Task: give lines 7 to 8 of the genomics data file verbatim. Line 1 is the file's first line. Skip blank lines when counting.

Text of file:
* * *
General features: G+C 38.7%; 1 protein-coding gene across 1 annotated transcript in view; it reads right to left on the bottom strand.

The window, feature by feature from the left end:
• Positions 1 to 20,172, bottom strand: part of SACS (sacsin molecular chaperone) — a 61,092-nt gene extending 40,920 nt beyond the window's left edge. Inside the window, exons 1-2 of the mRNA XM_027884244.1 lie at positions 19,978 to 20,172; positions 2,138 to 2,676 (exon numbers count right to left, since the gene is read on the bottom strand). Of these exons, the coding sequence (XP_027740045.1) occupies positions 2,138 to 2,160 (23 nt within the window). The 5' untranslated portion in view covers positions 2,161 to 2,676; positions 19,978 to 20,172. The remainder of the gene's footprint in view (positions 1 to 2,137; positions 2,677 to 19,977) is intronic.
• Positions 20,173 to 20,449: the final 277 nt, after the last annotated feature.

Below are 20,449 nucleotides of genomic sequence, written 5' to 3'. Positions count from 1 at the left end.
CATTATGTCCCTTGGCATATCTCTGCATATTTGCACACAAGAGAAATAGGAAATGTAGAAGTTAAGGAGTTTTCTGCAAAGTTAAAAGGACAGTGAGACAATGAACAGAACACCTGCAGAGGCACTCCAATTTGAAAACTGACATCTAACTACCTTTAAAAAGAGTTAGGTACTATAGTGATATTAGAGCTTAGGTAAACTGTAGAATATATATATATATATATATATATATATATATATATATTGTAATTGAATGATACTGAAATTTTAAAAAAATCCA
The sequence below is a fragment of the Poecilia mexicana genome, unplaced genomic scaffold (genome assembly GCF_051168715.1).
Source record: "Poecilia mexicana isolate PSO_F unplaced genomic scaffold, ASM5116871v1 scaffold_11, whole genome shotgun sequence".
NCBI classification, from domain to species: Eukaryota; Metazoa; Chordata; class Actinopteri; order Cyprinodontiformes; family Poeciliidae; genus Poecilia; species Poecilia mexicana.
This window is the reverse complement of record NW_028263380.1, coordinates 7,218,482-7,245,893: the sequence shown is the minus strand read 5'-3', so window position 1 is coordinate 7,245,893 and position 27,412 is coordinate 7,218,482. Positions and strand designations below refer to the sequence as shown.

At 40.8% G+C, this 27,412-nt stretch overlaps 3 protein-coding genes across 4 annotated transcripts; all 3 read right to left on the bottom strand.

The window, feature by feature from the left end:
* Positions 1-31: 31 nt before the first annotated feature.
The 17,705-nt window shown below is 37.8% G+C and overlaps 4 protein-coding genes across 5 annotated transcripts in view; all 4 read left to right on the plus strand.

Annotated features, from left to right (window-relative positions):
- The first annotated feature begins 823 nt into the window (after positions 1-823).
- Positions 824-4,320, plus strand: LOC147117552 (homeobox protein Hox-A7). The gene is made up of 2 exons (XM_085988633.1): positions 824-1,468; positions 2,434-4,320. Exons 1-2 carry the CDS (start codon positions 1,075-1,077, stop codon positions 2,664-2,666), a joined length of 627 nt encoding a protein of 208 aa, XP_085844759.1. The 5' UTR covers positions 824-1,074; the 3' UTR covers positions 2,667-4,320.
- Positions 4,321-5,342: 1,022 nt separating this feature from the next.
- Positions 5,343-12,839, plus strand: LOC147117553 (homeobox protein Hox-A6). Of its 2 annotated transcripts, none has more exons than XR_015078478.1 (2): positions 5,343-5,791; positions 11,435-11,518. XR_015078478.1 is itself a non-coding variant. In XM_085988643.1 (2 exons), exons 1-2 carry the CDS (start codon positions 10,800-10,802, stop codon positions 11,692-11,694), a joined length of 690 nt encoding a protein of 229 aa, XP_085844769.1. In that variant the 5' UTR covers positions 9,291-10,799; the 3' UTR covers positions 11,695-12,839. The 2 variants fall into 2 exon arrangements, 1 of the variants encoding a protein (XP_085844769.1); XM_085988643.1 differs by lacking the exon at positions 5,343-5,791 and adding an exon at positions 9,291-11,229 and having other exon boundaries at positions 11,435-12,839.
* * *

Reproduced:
The sequence below is a fragment of the Poecilia mexicana genome, unplaced genomic scaffold (genome assembly GCF_051168715.1).
Source record: "Poecilia mexicana isolate PSO_F unplaced genomic scaffold, ASM5116871v1 scaffold_11, whole genome shotgun sequence".